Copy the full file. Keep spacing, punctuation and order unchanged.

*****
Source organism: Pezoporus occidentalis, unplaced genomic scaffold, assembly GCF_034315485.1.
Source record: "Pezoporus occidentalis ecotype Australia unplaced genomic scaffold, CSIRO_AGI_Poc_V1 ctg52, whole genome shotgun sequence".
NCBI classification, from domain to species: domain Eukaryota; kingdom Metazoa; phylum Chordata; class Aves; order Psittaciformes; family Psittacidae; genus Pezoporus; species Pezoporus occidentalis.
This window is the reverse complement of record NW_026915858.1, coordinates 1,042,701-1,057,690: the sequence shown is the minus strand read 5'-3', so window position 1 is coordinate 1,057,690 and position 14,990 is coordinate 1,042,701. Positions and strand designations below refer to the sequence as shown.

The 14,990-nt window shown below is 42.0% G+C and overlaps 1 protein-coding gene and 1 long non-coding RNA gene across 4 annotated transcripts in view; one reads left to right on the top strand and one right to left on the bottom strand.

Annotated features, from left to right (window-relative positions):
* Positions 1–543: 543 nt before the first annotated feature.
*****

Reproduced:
Source organism: Pezoporus occidentalis, unplaced genomic scaffold, assembly GCF_034315485.1.
Source record: "Pezoporus occidentalis ecotype Australia unplaced genomic scaffold, CSIRO_AGI_Poc_V1 ctg52, whole genome shotgun sequence".
NCBI classification, from domain to species: domain Eukaryota; kingdom Metazoa; phylum Chordata; class Aves; order Psittaciformes; family Psittacidae; genus Pezoporus; species Pezoporus occidentalis.
This window is the reverse complement of record NW_026915858.1, coordinates 1,042,701-1,057,690: the sequence shown is the minus strand read 5'-3', so window position 1 is coordinate 1,057,690 and position 14,990 is coordinate 1,042,701. Positions and strand designations below refer to the sequence as shown.

The 14,990-nt window shown below is 42.0% G+C and overlaps 1 protein-coding gene and 1 long non-coding RNA gene across 4 annotated transcripts in view; one reads left to right on the top strand and one right to left on the bottom strand.

Annotated features, from left to right (window-relative positions):
* Positions 1–543: 543 nt before the first annotated feature.